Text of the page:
April 5, 2017

E for Emoticons

Emoticons had sorted my 'no expressions' in messaging problem way back in 2008 with java short codes in Yahoo messangers. My sonic typing speed increased to super sonic with it and my emotions were also take care of. When 'WhatsApp' era started and integrated themselves with Emoji and short codes, the teenager in me was more than pleased. I started using them extensively - even after the java short codes were disintegrated later on.

So much that smileys I used had become my identity. People could predict how would I construct a message. If I analyse each emoticon I was addicted to (before and after standard java short code era), showed my (rising from negative) level of maturity and composure.

2010: I was freshly out of college, I used below smiley a lot. Talk about maturity. Also, it came with a java standard short code, exactly like Yahoo Messenger and this one had the easiest code ':p'.

2013: I did not show my tongue (Also, short codes on my then-new mobile stopped working). Rather I started grinning at the end of every sentence I typed. It is actually grimacing, but this smiley is used to show 'Battisi' than anything else in India.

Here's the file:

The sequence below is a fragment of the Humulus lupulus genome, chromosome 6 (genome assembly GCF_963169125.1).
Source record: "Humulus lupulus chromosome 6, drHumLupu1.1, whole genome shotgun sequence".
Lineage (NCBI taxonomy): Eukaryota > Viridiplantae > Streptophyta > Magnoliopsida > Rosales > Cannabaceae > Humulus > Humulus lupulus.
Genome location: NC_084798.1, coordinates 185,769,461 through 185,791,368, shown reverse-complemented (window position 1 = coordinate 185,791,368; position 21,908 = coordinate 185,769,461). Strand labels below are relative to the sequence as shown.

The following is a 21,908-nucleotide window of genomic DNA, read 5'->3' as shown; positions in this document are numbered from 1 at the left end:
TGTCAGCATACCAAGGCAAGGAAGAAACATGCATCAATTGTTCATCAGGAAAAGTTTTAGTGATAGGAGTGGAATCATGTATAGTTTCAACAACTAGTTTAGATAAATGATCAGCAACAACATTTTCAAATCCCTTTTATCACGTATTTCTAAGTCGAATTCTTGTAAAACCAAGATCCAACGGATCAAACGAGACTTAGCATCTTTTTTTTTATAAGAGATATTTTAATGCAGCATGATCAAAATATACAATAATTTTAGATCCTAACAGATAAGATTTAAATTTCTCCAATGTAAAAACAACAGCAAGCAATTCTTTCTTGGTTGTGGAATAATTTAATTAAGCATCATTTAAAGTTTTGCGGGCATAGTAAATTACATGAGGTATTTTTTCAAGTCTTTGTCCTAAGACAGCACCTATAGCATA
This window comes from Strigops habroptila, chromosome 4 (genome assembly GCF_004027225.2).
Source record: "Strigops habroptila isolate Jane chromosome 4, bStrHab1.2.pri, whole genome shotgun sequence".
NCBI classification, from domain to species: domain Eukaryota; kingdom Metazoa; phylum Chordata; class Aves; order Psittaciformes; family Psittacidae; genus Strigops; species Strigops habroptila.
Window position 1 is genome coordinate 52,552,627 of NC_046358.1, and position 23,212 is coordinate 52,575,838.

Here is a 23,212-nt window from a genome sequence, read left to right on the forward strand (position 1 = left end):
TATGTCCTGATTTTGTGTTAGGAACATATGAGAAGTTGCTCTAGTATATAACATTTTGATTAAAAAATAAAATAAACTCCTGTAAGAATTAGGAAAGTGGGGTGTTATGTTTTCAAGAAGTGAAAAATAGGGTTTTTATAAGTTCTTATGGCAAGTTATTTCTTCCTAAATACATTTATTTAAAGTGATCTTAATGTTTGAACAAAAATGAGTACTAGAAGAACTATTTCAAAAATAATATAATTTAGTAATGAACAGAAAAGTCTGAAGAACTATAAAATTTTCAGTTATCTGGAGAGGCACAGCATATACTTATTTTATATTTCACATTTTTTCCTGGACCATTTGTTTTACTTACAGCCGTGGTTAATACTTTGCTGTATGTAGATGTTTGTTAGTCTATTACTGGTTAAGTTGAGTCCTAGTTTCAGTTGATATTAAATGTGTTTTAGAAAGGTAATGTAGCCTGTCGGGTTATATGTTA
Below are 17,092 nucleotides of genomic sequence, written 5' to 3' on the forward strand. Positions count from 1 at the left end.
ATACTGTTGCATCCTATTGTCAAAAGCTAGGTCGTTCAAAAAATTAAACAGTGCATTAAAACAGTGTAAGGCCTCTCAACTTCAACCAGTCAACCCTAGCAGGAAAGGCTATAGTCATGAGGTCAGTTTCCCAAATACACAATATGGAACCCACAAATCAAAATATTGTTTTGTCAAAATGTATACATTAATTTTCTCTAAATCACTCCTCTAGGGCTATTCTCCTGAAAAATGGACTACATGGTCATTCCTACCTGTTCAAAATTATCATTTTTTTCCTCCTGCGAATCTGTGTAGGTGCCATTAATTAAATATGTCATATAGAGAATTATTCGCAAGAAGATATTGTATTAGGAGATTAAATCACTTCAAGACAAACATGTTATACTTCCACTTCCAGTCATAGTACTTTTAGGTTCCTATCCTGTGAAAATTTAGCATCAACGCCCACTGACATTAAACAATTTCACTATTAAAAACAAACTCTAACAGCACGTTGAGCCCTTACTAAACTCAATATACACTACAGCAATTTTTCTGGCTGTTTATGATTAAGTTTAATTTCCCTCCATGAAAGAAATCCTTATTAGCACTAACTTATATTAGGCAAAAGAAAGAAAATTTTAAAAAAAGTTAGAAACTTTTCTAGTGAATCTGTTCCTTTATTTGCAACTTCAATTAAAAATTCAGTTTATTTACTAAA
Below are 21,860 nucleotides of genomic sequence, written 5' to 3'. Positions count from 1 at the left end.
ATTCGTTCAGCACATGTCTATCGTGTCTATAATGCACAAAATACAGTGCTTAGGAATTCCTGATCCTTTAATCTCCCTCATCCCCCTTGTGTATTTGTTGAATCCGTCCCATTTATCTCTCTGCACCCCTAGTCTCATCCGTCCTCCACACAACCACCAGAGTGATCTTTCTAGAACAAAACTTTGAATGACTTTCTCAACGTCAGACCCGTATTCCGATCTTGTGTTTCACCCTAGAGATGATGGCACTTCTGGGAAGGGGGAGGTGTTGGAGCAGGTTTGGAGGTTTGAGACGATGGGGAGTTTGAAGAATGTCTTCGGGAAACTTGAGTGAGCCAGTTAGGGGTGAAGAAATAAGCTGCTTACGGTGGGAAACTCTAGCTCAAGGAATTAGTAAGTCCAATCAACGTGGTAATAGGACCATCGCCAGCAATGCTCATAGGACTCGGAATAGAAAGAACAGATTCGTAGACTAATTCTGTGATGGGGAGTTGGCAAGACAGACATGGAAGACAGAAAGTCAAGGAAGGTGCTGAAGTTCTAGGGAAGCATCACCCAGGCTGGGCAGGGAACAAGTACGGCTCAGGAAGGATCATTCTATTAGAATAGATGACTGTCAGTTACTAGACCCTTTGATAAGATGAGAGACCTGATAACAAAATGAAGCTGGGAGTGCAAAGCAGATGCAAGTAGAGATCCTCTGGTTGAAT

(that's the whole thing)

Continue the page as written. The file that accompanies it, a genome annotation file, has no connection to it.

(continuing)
2014: I got married and I realized 'happy tears' are a thing. Kidding. I started laughing so much that my tear glands went berserk, on every comment I made.

2016: I became too matured to handle my emotions and rather hanged myself upside down at the drop of the hat.

If you are thinking, I am becoming more and matured with age, do not stop reading.

2017: I am yet not into a new emoticon with decreasing use of Whatsapp but I have started using texts and mails without entering Emoticons because it takes 1.3 seconds to insert one without using java short code.Which I guess is a good change but believe me, there is an issue with it.

I realized it only when my mom asked referring to my text to her.

What does ':P' mean?

Looks like I'm going back to 2010 in the era of java short code and Yahoo Messenger, subconsciously. And my mom is not able to understand the dilemma of an engineer who knows Java short codes.

And of her daughter who refuses to grow up.


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